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Tuesday, September 30, 2008

I’ll be loving you always.





Note: I’ve been trying to finish this post for too long, but the super-warp speed that is our norm cranked up a few notches with the start of school for BOTH of our sweet babies, an unexpected and hastily scheduling of scans and bone marrow tests, radiation simulation, radiation practicing and then the beginning of 11 days of twice daily radiation sessions before and after school. Our apologies for keeping people hanging. We are always trying to keep the balance of our responsibilities to Liam and Ella in check with hospital time, work commitments and philanthropic activities. There’s never enough time in a day and days are never long enough. But even with days that seem to be moving at the speed of light, we very consciously try to savor each and every smile, discovery and ordinary moment like enjoying a bowl of ice cream or using flash lights to look for toads and crickets in the dark.


September 10th

We’re home! We’re home! Liam’s white blood counts shot up from 2.2 at 5 a.m. on Tuesday morning, to 5.6 when we drew his blood for a CBC at 8:20 p.m. that evening. Adrienne, Liam’s incredibly sweet and competent evening nurse, was so excited for us she tracked us down in the playroom to let us know about the jump. I wasn’t surprised. I had a good feeling it was on the way up. We knew that with a white blood cell count that high his absolute neutrophil count (ANC) would probably reach the golden .5 mark, our ticket out of the hospital. We waited. Liam talked about how much he wanted to go home. He kept telling me, “Duck Puppy and Monkey Puppy really want to go home. They hate being here.” Yes, dear Liam, I hear you. You hate being here. I know. I know. I’m trying to make this as bearable as possible, but I know it’s not where you want to be spending time…precious time.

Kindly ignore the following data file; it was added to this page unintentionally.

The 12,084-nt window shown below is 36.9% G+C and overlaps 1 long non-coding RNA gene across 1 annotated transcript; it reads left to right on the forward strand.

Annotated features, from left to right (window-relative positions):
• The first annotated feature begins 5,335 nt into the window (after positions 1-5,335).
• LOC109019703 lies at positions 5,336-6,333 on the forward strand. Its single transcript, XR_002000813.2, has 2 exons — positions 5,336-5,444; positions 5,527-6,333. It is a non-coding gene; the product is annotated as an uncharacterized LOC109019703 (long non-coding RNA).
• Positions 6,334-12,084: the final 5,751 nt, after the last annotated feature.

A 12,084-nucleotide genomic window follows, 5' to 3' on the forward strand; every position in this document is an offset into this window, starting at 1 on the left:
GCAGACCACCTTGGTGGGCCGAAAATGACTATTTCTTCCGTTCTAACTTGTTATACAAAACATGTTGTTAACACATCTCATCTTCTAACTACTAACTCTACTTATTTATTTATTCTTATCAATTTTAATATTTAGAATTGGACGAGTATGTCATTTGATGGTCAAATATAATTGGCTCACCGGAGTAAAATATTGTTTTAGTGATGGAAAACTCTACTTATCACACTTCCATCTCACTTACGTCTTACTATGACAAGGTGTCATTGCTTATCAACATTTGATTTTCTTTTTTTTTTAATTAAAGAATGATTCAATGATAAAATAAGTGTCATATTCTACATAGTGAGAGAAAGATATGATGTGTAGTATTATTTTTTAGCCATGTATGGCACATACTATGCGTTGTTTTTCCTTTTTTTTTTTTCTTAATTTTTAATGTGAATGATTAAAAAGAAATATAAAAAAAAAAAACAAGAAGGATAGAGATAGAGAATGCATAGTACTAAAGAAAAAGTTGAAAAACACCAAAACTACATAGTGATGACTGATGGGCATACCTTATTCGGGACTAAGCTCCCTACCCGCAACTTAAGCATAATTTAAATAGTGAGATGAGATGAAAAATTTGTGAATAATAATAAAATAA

It was the evening before the first day of school. Liam desperately missed school and talked about his friends and his beloved teachers almost every day. One of the activities that got us through the slow tick of a hospital clock was looking at pictures of his school year and classmates. He would tell a story about each and every person but they all ended the same way, “I love him” or “I love her.” He adores school and I wonder if one of the reasons is because it’s a completely different world than the hospital world and it’s a “safe place” for him without any “pillows” (aka pills), shots, or finger sticks. I also, though, think it has to do with the fact that it’s consistent. In the hospital world, a child Liam plays with one day will probably not be there the next because of different treatment schedules. There are no solid relationships with other children that can be formed which can be challenging for a child who is at the stage of learning some of the key developmental milestones. He craves consistency and that is something he found at school. On the day Dr. Kushner presented the roadmap of what Liam’s treatment would entail after his July 18th surgery, we asked him if Liam would make his first day of school. He said it was doubtful but that he’d probably make it within the first few weeks. I made up my mind that day that we were going to do everything possible to get him there on “opening day.”